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Wife of freed Cuban spy gives birth after artificial insemination

Gerardo Hernandez, right, member of "The Cuban Five," touches the belly of his pregnant wife Adriana Perez, during a concert of singer Silvio Rodriguez in Havana, Cuba, Saturday, Dec. 20, 2014.
Gerardo Hernandez, right, member of "The Cuban Five," touches the belly of his pregnant wife Adriana Perez, during a concert of singer Silvio Rodriguez in Havana, Cuba, Saturday, Dec. 20, 2014. AP

The seeds of U.S.-Cuba diplomacy have born fruit.

The wife of a Cuban spy freed by the United States three weeks ago gave birth to a daughter in Havana on Tuesday, the result of efforts to bring about a thaw in U.S.-Cuba relations that included an unusual case of artificial insemination.

Adriana Pérez, the 44-year-old wife of convicted spy Gerardo Hernández, gave birth to a 7.7-pound girl in Havana.

“At 8:30 this morning, Jan. 6, Gema Hernández Pérez, the daughter of Gerardo Hernández Nordelo y Adriana Pérez O’Connor, was born in Havana,” the website Cubadebate.cu announced.

It said that Hernández, who’d served more than 16 years in a U.S. prison before his release Dec. 17 as part of a prisoner swap, reported that his daughter “was very pretty.”

The tale of the artificial insemination may go down in the annals of spy craft and diplomacy as one of its most unusual chapters.

Hernández was serving two life sentences in a federal prison in California for leading the Wasp Network of Cuban spies when his wife, also a member of the Cuban intelligence community, approached U.S. Sen. Patrick Leahy, D-Vt., and expressed fear that she was nearing the end of her fertile years without children.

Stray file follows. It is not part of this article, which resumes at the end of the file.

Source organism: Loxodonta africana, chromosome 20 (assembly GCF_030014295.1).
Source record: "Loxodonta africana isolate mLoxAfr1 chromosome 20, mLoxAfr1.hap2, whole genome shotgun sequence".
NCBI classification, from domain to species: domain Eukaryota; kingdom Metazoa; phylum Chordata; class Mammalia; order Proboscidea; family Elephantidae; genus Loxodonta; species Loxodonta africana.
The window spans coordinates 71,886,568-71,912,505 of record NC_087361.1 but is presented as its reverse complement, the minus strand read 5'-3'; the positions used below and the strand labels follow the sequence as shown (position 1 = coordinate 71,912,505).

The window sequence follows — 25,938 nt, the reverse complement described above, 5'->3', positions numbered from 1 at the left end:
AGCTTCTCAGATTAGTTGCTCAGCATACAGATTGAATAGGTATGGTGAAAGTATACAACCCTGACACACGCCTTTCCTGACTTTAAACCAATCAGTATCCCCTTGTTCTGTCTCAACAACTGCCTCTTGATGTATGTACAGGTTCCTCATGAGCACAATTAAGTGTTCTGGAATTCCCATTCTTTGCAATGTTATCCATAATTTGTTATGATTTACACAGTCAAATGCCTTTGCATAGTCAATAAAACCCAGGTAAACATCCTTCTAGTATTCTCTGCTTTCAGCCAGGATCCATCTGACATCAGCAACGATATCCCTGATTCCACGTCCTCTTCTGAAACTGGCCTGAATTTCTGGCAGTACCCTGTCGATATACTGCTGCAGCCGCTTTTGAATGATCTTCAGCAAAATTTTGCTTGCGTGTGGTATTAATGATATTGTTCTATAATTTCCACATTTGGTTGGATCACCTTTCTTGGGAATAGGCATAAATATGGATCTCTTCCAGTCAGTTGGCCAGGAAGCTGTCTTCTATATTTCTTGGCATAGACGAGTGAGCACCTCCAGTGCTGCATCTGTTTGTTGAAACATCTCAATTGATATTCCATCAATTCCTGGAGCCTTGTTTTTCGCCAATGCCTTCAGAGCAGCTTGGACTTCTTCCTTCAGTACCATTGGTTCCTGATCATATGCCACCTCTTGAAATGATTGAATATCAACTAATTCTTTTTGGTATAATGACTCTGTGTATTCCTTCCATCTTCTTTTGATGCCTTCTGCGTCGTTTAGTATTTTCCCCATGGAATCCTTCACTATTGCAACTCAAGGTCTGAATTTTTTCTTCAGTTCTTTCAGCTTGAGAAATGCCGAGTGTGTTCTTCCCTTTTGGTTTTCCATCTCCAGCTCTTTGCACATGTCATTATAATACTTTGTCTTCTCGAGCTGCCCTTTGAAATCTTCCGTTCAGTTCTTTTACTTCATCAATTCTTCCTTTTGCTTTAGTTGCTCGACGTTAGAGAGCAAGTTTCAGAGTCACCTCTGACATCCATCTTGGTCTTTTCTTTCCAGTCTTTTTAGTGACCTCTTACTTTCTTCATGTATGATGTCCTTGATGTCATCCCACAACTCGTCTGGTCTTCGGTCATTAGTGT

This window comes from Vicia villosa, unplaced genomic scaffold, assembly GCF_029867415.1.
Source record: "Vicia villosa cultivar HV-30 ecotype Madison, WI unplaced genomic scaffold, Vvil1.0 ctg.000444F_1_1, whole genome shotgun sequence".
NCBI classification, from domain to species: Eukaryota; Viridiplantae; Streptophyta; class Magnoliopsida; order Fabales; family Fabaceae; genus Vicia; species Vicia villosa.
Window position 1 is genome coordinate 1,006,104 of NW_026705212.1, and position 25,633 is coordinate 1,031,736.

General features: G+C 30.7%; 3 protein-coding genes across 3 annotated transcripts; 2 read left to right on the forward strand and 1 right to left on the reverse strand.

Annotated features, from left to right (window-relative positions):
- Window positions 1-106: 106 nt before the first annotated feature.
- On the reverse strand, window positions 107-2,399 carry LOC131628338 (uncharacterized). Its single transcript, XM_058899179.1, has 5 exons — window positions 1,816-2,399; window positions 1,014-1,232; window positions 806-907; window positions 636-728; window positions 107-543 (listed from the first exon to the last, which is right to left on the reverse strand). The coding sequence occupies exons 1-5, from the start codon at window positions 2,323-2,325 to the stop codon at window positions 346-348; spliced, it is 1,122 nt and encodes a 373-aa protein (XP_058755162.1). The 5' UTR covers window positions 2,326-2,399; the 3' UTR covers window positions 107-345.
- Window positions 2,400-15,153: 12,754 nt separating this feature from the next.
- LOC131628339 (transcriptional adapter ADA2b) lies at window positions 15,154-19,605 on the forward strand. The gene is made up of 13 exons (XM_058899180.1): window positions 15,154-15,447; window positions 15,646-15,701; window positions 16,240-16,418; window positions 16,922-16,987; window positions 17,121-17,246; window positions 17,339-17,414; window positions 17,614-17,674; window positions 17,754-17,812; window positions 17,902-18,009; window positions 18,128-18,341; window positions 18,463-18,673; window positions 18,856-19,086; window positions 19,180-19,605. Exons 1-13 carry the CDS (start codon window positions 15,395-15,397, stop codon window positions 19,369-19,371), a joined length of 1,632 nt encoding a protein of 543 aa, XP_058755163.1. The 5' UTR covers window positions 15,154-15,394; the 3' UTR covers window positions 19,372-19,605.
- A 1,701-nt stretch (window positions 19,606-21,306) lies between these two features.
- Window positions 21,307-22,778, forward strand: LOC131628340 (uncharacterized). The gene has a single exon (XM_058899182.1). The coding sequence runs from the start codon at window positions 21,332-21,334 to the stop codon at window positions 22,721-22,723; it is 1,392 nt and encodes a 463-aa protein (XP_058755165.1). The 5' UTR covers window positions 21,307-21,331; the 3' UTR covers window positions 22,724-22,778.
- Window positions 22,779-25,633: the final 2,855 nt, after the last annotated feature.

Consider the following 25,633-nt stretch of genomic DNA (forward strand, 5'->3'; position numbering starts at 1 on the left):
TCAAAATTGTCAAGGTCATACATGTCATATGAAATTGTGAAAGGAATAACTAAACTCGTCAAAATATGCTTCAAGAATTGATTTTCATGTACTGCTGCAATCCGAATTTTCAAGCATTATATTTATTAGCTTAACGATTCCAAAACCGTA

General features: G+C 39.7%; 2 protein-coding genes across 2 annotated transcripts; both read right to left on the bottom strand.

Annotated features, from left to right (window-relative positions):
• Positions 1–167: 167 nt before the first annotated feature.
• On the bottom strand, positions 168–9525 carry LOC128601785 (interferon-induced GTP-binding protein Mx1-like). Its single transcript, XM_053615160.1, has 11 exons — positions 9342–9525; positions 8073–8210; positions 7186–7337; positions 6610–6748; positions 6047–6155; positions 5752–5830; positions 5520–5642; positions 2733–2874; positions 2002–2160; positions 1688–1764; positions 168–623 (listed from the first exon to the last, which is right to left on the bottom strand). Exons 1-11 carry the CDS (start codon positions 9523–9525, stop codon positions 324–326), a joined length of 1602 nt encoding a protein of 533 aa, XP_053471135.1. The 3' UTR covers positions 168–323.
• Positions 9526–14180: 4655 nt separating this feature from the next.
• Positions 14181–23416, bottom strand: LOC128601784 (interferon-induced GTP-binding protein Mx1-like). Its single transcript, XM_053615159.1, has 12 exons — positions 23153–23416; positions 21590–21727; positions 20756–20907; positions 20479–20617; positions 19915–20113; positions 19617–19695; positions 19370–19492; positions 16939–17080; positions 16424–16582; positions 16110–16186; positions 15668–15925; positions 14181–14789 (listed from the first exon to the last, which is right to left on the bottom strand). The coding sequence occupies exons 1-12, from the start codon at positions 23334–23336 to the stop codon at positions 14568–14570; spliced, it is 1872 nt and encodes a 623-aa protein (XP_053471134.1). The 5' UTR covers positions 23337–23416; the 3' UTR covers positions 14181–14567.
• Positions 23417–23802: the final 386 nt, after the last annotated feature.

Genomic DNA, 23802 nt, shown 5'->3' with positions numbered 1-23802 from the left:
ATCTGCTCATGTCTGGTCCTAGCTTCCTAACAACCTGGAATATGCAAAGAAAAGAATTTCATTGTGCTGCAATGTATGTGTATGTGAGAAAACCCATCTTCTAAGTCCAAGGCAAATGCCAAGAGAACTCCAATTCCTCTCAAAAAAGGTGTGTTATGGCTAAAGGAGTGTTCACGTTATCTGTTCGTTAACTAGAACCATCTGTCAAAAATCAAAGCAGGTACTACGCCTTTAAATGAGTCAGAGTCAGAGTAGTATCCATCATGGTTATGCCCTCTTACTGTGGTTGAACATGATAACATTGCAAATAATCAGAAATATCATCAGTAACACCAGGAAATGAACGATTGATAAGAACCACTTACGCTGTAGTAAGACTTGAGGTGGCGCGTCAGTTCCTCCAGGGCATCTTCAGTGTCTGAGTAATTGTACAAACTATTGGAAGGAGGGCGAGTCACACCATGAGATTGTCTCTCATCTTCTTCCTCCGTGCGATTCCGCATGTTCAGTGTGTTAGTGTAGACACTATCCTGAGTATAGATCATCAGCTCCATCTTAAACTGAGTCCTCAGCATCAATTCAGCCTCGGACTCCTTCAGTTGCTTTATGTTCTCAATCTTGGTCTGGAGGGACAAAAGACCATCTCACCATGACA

According to Leahy, Pérez made a personal appeal that her husband’s sperm be taken to her in Havana.

Leahy worked with the Obama administration to arrange the artificial insemination. On the second attempt, Pérez became pregnant.

When Hernández and two other convicted Cuban spies touched down in Havana on Dec. 17, his very pregnant wife greeted him, setting tongues wagging over the child’s paternity. U.S. officials then acknowledged their role in the pregnancy.

In exchange for the three Cuban spies, Havana released a jailed Cuban intelligence asset of the United States, later identified as Rolando Sarraff. It also freed Alan Gross, a subcontractor for the U.S. Agency for International Development who’d been jailed for five years.

The same day of the prisoner swap, President Barack Obama and Cuban leader Raúl Castro announced that they’d renew diplomatic relations, which the United States had severed in 1961.

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